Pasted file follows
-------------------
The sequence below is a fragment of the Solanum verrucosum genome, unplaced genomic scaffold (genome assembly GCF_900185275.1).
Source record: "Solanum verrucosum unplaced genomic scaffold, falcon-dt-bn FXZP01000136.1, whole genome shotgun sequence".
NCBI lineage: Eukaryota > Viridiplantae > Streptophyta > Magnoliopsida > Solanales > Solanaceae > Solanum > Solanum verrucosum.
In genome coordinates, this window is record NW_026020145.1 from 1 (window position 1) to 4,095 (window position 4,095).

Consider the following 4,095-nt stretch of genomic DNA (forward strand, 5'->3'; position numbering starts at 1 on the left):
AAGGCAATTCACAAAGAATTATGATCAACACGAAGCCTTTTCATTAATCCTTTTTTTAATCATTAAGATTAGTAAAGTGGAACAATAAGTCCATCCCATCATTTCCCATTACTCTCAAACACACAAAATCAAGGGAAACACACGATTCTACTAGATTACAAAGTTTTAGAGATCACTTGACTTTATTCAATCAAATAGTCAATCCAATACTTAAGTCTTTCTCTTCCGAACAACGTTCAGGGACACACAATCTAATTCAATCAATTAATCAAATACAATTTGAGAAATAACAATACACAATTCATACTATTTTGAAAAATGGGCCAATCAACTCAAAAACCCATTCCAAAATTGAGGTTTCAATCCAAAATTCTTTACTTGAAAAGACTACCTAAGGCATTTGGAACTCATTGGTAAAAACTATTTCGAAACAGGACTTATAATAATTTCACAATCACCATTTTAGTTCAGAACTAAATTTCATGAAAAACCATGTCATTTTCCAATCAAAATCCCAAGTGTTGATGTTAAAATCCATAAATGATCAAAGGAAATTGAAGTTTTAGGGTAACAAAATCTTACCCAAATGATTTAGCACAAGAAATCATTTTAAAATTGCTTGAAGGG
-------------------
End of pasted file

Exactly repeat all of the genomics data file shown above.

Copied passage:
The sequence below is a fragment of the Solanum verrucosum genome, unplaced genomic scaffold (genome assembly GCF_900185275.1).
Source record: "Solanum verrucosum unplaced genomic scaffold, falcon-dt-bn FXZP01000136.1, whole genome shotgun sequence".
NCBI lineage: Eukaryota > Viridiplantae > Streptophyta > Magnoliopsida > Solanales > Solanaceae > Solanum > Solanum verrucosum.
In genome coordinates, this window is record NW_026020145.1 from 1 (window position 1) to 4,095 (window position 4,095).

Consider the following 4,095-nt stretch of genomic DNA (forward strand, 5'->3'; position numbering starts at 1 on the left):
AAGGCAATTCACAAAGAATTATGATCAACACGAAGCCTTTTCATTAATCCTTTTTTTAATCATTAAGATTAGTAAAGTGGAACAATAAGTCCATCCCATCATTTCCCATTACTCTCAAACACACAAAATCAAGGGAAACACACGATTCTACTAGATTACAAAGTTTTAGAGATCACTTGACTTTATTCAATCAAATAGTCAATCCAATACTTAAGTCTTTCTCTTCCGAACAACGTTCAGGGACACACAATCTAATTCAATCAATTAATCAAATACAATTTGAGAAATAACAATACACAATTCATACTATTTTGAAAAATGGGCCAATCAACTCAAAAACCCATTCCAAAATTGAGGTTTCAATCCAAAATTCTTTACTTGAAAAGACTACCTAAGGCATTTGGAACTCATTGGTAAAAACTATTTCGAAACAGGACTTATAATAATTTCACAATCACCATTTTAGTTCAGAACTAAATTTCATGAAAAACCATGTCATTTTCCAATCAAAATCCCAAGTGTTGATGTTAAAATCCATAAATGATCAAAGGAAATTGAAGTTTTAGGGTAACAAAATCTTACCCAAATGATTTAGCACAAGAAATCATTTTAAAATTGCTTGAAGGG